I don’t know how my father’s eyes looked, if they were light brown or speckled with bits of black. I do know when they filled with wanting my innocence. I know when they were crystal balls that held my future. I know he smelled of old spice and beer and that he played catch in the street with me after a long day at work, still in his crisp white collar and cuffs and I know that his laugh was genuine when I caught the grounders he sent right to me feet. I know he wanted to find some part of himself every time he lost himself in me. And so I believed that I carried the answers to his unasked questions. I was the Treasure Island that held the missing pieces of his soul.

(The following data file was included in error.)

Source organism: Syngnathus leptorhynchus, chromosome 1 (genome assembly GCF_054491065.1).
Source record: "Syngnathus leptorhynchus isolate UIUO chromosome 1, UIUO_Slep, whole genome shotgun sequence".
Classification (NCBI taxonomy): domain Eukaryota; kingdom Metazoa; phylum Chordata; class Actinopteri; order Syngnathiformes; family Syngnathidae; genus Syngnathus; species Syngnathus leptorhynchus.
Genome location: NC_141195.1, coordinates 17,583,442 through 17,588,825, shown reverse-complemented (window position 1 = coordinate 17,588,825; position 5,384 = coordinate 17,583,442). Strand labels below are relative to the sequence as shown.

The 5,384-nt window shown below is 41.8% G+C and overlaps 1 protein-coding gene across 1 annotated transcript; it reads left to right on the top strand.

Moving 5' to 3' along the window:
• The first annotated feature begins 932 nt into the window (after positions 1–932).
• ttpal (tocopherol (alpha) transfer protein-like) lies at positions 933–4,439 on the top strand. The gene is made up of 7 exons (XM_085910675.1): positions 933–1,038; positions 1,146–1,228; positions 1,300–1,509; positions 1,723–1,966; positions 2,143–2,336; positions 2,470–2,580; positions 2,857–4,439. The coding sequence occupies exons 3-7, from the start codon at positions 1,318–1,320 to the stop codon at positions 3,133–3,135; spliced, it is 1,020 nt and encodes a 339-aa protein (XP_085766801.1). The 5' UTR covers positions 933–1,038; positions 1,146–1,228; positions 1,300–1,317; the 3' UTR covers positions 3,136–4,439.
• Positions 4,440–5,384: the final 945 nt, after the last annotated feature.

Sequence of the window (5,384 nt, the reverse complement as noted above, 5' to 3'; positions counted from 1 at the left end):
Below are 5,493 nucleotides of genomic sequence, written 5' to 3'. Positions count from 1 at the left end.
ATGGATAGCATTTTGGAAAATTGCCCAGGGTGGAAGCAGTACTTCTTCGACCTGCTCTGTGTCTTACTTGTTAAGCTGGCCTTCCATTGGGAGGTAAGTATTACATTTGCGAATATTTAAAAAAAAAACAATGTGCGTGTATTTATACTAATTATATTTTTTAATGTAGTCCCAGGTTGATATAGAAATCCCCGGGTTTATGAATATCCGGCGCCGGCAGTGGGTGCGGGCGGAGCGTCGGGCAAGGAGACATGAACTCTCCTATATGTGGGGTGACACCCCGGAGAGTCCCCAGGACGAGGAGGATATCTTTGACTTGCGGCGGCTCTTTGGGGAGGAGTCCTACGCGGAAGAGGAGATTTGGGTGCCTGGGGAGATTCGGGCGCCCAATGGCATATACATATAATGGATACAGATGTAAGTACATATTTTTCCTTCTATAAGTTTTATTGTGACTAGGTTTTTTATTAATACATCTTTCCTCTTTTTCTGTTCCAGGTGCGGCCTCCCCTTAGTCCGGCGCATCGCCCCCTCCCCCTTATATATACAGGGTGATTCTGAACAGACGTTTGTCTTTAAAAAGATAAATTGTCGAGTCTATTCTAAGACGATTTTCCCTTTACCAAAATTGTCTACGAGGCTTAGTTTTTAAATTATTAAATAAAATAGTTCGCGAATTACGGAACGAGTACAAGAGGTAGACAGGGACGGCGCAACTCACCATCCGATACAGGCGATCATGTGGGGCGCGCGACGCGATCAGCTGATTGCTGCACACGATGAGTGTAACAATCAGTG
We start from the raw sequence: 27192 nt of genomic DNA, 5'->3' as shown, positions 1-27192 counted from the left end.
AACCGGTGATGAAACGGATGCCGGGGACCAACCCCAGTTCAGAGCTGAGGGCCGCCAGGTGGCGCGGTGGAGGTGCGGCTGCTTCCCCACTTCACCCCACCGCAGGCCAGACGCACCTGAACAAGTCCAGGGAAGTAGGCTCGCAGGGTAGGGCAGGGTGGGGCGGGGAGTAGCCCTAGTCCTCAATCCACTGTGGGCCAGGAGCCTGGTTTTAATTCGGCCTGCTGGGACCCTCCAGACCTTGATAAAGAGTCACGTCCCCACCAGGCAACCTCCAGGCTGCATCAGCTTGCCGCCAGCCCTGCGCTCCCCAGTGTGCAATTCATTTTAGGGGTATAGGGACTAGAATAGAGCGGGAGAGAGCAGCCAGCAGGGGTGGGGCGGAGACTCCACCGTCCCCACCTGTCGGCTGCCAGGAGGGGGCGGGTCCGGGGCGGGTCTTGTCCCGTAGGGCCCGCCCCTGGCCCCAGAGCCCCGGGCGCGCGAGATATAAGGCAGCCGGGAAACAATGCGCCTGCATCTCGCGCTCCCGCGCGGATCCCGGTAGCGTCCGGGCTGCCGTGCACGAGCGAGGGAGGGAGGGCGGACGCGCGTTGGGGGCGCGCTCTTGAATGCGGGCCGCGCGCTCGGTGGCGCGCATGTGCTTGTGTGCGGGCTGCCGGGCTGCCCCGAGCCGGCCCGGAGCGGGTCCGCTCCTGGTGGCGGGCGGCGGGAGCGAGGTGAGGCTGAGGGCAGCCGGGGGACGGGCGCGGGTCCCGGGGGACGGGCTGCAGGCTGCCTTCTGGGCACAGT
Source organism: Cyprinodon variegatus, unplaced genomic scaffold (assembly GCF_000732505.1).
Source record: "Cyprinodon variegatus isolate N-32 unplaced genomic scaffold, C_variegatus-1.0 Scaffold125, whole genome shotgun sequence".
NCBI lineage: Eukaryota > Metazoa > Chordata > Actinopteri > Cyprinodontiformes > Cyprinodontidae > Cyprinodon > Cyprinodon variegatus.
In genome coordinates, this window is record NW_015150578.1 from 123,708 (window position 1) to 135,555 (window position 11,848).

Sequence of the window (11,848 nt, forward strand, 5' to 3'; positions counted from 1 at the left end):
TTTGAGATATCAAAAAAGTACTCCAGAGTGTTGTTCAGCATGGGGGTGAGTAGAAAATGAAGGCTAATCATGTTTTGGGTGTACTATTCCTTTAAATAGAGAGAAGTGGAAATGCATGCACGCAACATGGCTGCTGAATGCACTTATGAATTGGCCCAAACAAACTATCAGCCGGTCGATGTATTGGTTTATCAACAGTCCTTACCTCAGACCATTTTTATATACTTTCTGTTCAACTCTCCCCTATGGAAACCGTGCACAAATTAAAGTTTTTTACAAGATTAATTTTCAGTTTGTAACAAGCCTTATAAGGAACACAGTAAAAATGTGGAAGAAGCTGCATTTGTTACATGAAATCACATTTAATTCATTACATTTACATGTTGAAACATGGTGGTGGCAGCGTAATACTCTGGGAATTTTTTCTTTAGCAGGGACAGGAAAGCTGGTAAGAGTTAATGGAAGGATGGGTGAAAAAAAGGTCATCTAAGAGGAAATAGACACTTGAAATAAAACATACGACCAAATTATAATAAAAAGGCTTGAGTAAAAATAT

I’ve spent my entire life looking for those pieces so I could rid myself of what would make him whole, so he wouldn’t come looking to me anymore. If only I could give him what he wanted, what he needed then he would stop hurting, we would stop hurting. I know he spent everyday at morning mass because he hoped that the penance and the prayers could obliterate the sins. I know I stopped going to mass because I knew they couldn’t.